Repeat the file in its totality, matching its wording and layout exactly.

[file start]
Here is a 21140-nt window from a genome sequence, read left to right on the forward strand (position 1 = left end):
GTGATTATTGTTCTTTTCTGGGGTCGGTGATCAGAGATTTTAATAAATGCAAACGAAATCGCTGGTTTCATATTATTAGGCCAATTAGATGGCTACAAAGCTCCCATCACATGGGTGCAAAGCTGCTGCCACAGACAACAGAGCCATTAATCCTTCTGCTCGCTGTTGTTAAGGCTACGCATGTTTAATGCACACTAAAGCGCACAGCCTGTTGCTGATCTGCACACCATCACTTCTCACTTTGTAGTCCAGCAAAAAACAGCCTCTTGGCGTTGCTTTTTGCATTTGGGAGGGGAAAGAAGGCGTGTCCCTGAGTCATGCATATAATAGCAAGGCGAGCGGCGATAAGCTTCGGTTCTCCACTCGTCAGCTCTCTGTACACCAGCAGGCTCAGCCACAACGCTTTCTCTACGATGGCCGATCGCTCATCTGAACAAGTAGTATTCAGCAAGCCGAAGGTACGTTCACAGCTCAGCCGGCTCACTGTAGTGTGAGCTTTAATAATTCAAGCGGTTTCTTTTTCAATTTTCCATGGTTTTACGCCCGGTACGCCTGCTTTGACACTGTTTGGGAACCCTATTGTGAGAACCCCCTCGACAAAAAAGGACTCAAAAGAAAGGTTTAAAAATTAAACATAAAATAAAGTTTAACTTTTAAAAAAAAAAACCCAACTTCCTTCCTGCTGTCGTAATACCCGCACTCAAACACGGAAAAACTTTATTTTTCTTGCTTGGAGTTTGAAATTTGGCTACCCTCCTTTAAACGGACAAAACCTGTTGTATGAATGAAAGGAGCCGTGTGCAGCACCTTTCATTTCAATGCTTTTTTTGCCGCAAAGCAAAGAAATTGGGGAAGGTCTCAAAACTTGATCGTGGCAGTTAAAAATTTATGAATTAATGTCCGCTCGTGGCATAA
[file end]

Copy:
Here is a 21140-nt window from a genome sequence, read left to right on the forward strand (position 1 = left end):
GTGATTATTGTTCTTTTCTGGGGTCGGTGATCAGAGATTTTAATAAATGCAAACGAAATCGCTGGTTTCATATTATTAGGCCAATTAGATGGCTACAAAGCTCCCATCACATGGGTGCAAAGCTGCTGCCACAGACAACAGAGCCATTAATCCTTCTGCTCGCTGTTGTTAAGGCTACGCATGTTTAATGCACACTAAAGCGCACAGCCTGTTGCTGATCTGCACACCATCACTTCTCACTTTGTAGTCCAGCAAAAAACAGCCTCTTGGCGTTGCTTTTTGCATTTGGGAGGGGAAAGAAGGCGTGTCCCTGAGTCATGCATATAATAGCAAGGCGAGCGGCGATAAGCTTCGGTTCTCCACTCGTCAGCTCTCTGTACACCAGCAGGCTCAGCCACAACGCTTTCTCTACGATGGCCGATCGCTCATCTGAACAAGTAGTATTCAGCAAGCCGAAGGTACGTTCACAGCTCAGCCGGCTCACTGTAGTGTGAGCTTTAATAATTCAAGCGGTTTCTTTTTCAATTTTCCATGGTTTTACGCCCGGTACGCCTGCTTTGACACTGTTTGGGAACCCTATTGTGAGAACCCCCTCGACAAAAAAGGACTCAAAAGAAAGGTTTAAAAATTAAACATAAAATAAAGTTTAACTTTTAAAAAAAAAAACCCAACTTCCTTCCTGCTGTCGTAATACCCGCACTCAAACACGGAAAAACTTTATTTTTCTTGCTTGGAGTTTGAAATTTGGCTACCCTCCTTTAAACGGACAAAACCTGTTGTATGAATGAAAGGAGCCGTGTGCAGCACCTTTCATTTCAATGCTTTTTTTGCCGCAAAGCAAAGAAATTGGGGAAGGTCTCAAAACTTGATCGTGGCAGTTAAAAATTTATGAATTAATGTCCGCTCGTGGCATAA